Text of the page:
In the British Army, officers are required to see that boots are fitted in accordance with instructions. Experience has shown that very few soldiers know how to select suitable boots. It must be remembered that the foot spreads out a quarter to a third of an inch in length and one-fifth to one-half of an inch in breadth under the weight of a full marching load. Boots should be fitted indoors in a long room in which men can walk up and down. They should be put on over regulation army socks. If there is any doubt, the larger size should be taken. The soldier should select the boot page 402 which gives him greatest comfort. This is a different method from that often seen, where a pair of boots of the size named by the soldier is simply given to him at the same time as he receives other articles of his kit, without any provision for trying the boots on.

There was at times criticism of the army boots and shoes issued to the New Zealand soldier, but in general they were satisfactory if they fitted. Difficulties, however, did arise:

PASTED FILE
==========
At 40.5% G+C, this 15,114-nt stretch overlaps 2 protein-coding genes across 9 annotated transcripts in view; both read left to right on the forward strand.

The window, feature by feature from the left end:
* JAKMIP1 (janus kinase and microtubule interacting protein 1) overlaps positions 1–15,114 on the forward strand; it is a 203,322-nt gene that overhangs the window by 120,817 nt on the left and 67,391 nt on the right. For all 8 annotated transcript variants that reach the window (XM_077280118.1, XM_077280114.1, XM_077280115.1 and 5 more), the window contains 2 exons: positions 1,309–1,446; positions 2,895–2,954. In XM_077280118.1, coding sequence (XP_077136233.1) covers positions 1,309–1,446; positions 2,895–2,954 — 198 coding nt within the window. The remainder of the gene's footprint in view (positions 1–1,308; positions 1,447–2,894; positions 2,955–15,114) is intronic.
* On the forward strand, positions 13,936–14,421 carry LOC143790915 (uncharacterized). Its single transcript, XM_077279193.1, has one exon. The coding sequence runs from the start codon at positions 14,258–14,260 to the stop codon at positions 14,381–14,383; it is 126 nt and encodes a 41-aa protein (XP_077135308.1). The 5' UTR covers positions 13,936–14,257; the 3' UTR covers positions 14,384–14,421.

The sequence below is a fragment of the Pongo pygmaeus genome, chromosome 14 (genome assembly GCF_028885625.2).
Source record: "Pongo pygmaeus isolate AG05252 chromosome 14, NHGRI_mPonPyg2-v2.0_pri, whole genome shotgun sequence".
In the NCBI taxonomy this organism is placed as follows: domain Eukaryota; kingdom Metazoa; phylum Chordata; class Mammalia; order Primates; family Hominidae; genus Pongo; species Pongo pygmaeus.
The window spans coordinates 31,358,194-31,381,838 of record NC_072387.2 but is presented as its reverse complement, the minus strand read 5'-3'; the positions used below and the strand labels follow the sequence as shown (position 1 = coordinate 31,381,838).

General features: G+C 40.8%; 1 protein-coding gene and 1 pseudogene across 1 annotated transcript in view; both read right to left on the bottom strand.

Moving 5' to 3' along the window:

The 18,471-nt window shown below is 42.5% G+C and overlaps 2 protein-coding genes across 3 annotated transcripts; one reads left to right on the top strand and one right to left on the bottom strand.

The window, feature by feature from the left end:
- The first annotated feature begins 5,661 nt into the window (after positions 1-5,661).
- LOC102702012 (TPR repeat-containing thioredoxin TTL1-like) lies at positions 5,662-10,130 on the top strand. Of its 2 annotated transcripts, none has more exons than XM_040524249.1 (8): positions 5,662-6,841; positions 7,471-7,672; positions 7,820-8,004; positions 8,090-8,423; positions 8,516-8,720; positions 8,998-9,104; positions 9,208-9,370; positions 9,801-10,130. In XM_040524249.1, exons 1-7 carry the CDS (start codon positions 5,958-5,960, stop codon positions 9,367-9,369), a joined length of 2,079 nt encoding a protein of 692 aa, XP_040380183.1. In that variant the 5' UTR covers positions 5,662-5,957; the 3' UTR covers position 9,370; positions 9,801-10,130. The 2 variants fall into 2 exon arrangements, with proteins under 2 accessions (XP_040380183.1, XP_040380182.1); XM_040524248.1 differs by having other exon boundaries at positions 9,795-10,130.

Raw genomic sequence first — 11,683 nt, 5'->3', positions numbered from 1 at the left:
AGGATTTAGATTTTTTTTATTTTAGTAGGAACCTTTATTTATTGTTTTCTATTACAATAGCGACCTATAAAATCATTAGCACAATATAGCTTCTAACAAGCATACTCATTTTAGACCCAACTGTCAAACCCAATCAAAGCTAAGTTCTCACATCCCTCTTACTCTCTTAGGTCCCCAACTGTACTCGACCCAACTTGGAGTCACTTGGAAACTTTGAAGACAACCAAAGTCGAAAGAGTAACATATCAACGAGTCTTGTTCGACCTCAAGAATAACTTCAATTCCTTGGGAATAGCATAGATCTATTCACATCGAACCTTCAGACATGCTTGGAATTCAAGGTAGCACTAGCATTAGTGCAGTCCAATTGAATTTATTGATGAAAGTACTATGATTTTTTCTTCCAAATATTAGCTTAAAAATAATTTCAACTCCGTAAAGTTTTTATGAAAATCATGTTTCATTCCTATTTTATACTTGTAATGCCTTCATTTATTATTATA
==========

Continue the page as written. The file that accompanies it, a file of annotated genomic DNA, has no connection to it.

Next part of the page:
There was an insufficient supply of broader boots. This was of considerable importance as the Maori foot is wider than the normal European foot, as his general physique is sturdier. This width is seen whether the foot is short or long. (This peculiarity of the Maori foot was recognised by Dr Thomson, surgeon to the 58th Regiment during the Maori Wars.) There is no special provision made for the Maori soldier in this respect, though frequent complaints were made and recommendations also made by medical officers associated with the Maori Battalion, and by the consultant surgeon. As a consequence of wearing the narrow boots, bunions and callosities developed both over the prominent heads of the first metatarsal and also over the fifth metatarsal. Removal of the prominent bone was often resorted to in consequence, and it seemed as if we were trimming the Maori's feet to fit the boots rather than providing boots to fit the feet. The strong recommendation is made that special lasts be provided to enable adequate provision of broader boots for Maoris and the relatively few Europeans with the same shape of foot.